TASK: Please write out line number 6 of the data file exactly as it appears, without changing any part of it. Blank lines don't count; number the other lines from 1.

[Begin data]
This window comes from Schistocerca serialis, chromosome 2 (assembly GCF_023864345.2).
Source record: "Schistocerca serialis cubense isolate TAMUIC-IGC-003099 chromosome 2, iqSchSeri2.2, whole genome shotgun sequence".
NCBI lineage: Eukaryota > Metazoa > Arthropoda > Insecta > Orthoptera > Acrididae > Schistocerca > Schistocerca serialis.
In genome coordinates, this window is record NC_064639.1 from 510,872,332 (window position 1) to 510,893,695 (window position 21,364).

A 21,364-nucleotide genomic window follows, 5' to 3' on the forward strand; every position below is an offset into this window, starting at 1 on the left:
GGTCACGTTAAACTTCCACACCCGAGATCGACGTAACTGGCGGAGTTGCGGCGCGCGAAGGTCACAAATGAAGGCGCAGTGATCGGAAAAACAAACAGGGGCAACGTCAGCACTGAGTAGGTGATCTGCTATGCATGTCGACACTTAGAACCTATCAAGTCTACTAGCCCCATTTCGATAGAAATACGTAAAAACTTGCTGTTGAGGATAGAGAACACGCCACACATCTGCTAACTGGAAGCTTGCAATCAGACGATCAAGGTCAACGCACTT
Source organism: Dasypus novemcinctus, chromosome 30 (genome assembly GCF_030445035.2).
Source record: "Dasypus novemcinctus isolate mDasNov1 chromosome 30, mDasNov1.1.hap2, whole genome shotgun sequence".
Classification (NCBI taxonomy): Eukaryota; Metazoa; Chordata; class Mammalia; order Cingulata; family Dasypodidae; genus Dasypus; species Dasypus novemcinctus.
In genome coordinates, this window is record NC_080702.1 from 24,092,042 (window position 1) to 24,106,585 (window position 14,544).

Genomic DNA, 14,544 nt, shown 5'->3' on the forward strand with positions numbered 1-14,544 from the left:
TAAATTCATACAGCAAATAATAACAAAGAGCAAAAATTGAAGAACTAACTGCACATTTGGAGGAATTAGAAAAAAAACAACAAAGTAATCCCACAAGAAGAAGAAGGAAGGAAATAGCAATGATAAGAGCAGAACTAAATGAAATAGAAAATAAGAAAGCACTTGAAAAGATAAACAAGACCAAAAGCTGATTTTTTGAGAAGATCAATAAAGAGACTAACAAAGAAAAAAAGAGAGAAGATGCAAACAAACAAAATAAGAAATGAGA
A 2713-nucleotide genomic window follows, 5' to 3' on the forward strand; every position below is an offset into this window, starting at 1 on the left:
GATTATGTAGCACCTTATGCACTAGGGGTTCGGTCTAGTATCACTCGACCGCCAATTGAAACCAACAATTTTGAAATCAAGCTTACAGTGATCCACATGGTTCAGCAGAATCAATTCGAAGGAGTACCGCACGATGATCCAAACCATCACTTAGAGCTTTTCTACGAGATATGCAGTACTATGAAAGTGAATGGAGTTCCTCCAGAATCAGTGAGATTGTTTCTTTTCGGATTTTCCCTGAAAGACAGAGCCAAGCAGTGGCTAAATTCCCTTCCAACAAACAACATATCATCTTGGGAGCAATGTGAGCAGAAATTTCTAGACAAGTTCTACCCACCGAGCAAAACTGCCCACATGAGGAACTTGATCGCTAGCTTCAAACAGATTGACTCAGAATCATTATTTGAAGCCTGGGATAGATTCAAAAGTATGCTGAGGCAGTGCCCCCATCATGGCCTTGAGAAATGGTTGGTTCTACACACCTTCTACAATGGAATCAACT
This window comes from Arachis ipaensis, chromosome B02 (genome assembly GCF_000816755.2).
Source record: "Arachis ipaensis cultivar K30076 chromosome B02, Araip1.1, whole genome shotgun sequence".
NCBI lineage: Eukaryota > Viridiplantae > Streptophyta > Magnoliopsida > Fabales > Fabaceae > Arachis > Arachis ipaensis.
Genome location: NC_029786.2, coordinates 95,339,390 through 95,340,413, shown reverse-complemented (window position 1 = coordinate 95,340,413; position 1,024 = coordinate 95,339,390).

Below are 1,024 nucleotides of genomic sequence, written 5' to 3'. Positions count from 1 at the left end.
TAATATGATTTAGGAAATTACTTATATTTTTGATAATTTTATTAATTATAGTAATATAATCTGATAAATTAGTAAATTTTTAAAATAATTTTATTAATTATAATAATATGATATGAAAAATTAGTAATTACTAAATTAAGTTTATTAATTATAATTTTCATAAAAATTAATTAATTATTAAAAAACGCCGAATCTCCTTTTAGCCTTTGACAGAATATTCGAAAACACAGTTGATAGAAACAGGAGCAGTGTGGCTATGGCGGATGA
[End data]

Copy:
GGTCACGTTAAACTTCCACACCCGAGATCGACGTAACTGGCGGAGTTGCGGCGCGCGAAGGTCACAAATGAAGGCGCAGTGATCGGAAAAACAAACAGGGGCAACGTCAGCACTGAGTAGGTGATCTGCTATGCATGTCGACACTTAGAACCTATCAAGTCTACTAGCCCCATTTCGATAGAAATACGTAAAAACTTGCTGTTGAGGATAGAGAACACGCCACACATCTGCTAACTGGAAGCTTGCAATCAGACGATCAAGGTCAACGCACTT